Climate-Change ‘Lawfare’: Texas Judges Take Swipe at California’s Liberal Courts, Reluctantly Ruling Against Exxon
Justices on Fort Worth’s Second Court of Appeals in a recent ruling called climate-change litigation against Exxon Mobil Corp. “lawfare” and lamented that California courts hearing the lawsuits may join the “battlefield” when conservative Texas courts would not.
In the case, Exxon was litigating to obtain pre-lawsuit depositions to see if California litigation against it regarding climate change was brought in bad faith, just to try to suppress the company’s speech on climate change.
Exxon’s allegations and deposition request targeted a Massachusetts-based climate change litigator, and a group of California cities, counties, and their in-house attorneys and officials.
‘Enlisting the judiciary’
The Second Court’s three-justice panel threw out Exxon’s request to do the depositions because they found Texas courts don’t have jurisdiction over the California parties, since none of their actions happened in the Lone Star State and they didn’t significantly contact or target Texans.
Yet the final two pages of the 49-page majority ruling made it clear the justices really wanted to side with Exxon.
Justice Elizabeth Kerr, joined by Chief Justice Bonnie Sudderth and Justice J. Wade Birdwell, confessed to “an impulse to safeguard an industry that is vital to Texas’s economic well-being,” the opinion said.
“Lawfare is an ugly tool by which to seek the environmental policy changes the California parties desire, enlisting the judiciary to do the work that the other two branches of government cannot or will not do to persuade their constituents that anthropogenic climate change has been conclusively proved and must be remedied by crippling the energy industry,” the opinion said.
Noting that the Second Court is very conservative and follows settled legal principles, the ruling cast some doubt about what the California courts in the climate-change litigation might do.
“California courts might well be philosophically inclined to join the lawfare battlefield in ways far different than Texas courts,” the ruling said.
At the highest levels of the nation’s judiciary, U.S. Supreme Court Chief Justice John Roberts Jr. has frowned upon politicians who use partisan attacks to criticize judicial rulings. In public remarks he’s said judges don’t sit on opposite sides of the isle or serve one party or interest. He has said there are no “Obama judges or Trump judges, Bush judges or Clinton judges.”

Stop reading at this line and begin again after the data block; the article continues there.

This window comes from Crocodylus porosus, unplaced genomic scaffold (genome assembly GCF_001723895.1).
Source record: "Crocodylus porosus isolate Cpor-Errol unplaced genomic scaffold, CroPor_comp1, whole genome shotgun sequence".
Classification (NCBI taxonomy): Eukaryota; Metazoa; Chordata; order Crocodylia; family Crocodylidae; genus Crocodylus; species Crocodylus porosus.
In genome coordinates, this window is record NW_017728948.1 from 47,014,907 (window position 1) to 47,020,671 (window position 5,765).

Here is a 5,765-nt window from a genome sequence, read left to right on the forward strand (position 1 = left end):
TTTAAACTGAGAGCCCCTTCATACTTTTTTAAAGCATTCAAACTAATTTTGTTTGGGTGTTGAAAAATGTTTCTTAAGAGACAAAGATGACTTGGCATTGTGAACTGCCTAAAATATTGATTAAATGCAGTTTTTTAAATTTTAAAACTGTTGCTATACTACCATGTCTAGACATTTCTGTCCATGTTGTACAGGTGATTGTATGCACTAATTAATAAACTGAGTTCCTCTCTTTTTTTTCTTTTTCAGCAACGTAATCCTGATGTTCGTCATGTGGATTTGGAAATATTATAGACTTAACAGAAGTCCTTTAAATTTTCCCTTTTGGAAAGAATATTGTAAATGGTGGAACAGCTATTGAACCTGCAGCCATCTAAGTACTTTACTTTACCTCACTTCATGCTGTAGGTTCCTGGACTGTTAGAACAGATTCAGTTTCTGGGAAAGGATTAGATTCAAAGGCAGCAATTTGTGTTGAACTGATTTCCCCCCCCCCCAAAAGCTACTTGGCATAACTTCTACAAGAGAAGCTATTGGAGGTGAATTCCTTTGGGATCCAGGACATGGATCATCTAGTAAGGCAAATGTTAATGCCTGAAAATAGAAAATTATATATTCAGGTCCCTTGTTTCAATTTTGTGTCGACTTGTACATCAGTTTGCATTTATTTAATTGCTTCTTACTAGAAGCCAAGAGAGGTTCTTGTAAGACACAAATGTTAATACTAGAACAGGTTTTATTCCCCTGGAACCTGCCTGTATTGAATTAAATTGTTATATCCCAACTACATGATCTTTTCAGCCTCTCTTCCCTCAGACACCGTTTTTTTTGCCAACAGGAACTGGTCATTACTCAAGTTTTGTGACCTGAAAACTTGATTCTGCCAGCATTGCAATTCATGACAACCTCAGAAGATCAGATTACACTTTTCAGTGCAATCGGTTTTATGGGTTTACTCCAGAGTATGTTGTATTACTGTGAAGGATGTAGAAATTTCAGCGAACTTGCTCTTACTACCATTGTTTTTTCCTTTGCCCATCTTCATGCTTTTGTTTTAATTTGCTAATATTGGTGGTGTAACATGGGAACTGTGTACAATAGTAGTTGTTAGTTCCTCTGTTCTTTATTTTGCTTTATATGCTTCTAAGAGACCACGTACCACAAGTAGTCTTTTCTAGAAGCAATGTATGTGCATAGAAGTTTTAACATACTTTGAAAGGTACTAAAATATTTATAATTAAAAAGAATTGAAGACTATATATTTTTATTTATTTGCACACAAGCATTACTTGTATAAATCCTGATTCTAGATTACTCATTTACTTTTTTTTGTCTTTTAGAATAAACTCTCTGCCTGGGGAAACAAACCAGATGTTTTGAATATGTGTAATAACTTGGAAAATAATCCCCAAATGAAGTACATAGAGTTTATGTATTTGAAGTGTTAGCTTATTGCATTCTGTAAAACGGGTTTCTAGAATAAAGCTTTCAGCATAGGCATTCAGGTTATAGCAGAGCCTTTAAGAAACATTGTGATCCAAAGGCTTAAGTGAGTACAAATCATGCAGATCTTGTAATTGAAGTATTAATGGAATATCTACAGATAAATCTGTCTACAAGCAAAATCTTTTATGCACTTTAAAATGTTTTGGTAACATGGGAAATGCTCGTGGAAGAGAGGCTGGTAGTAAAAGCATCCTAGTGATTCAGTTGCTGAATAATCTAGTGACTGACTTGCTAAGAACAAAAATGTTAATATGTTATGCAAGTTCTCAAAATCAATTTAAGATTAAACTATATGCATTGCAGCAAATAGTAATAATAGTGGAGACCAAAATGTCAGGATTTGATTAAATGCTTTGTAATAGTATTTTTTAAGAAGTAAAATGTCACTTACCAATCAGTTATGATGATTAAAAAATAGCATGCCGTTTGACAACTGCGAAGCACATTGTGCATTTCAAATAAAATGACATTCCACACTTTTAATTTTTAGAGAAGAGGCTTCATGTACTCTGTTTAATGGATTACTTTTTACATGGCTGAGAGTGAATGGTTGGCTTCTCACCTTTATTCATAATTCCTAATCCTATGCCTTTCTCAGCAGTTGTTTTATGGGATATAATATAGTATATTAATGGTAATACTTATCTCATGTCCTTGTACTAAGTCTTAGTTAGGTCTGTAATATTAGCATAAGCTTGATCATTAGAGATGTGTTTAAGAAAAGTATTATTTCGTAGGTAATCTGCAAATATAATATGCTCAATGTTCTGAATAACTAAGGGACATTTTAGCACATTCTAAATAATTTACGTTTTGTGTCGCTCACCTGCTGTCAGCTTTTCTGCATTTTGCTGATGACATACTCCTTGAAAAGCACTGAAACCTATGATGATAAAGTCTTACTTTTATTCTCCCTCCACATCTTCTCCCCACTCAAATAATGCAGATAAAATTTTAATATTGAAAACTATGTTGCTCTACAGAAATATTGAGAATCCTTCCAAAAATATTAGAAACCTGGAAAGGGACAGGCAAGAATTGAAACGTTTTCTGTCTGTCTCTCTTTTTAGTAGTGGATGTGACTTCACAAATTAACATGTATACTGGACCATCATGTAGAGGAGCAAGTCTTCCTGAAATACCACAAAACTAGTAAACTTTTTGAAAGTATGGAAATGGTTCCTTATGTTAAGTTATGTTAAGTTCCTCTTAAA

Strategic attacks on Exxon?
Exxon might appeal the loss.
“The court recognized that municipalities suing energy companies over climate change are engaged in ‘Lawfare,’” Exxon spokesman Casey Norton wrote in a statement. “We are reviewing the court’s decision and are evaluating our appellate options.”
The California cities involved in the dispute are San Francisco, Oakland, Imperial Beach and Santa Cruz, and the counties are San Mateo, Marin and Santa Cruz. The case also includes city and county attorneys, other government officials and two of the cities’ outside counsel—climate change litigator Matthew Pawa of Hagens Berman Sobol Shapiro in Newton, Massachusetts.
McKool Smith Principal Robert Manley, who represented the cities, didn’t immediately return an email seeking comment. The counties’ attorney, Pete Marketos, partner in Reese Marketos in Dallas, didn’t immediately return a call. Stanley Law Group President Marc Stanley of Dallas, who represents Pawa, declined comment.
Exxon alleged that Pawa in the past formulated a legal strategy to sue energy companies for creating a climate change, a public nuisance, and then communicated the strategy to states and cities that sued the company.
The California parties sued Exxon in California in 2017. The case alleged that fossil-fuel emissions caused global warming, rising sea-levels, coastal flooding, erosion and salt-water intrusion. They said Exxon knew its products caused the damage, yet continued to produce and sell them, the opinion said.
Exxon claimed that in bond offering statements, the California parties contradicted claims they had made in the lawsuits. That’s why the energy company alleged the lawsuits were really trying to silence and delegitimize Exxon, the opinion said. Pawa’s involvement was further evidence that the cases were brought for an improper purpose, claimed Exxon.
‘Blessing and curse’
Arguments arose about the court’s jurisdiction. Even though a Tarrant County trial court ruled that it did have jurisdiction to decide if Exxon could depose the parties, the Second Court reversed that decision.
But not because they wanted to do it.
“Being a conservative panel on a conservative intermediate court in a relatively conservative part of Texas is both blessing and curse: blessing, because we strive always to remember our oath to follow settled legal principles set out by higher courts,” the opinion said. “Curse, because in this situation, at this time in history, we would very much like to follow our impulse instead.”
In a concurring opinion, Sudderth wrote, “Doing one’s job and abiding by rules is not always a comfortable path.”
She urged the Texas Supreme Court to reexamine the jurisdictional precedent that caused the court to rule this way.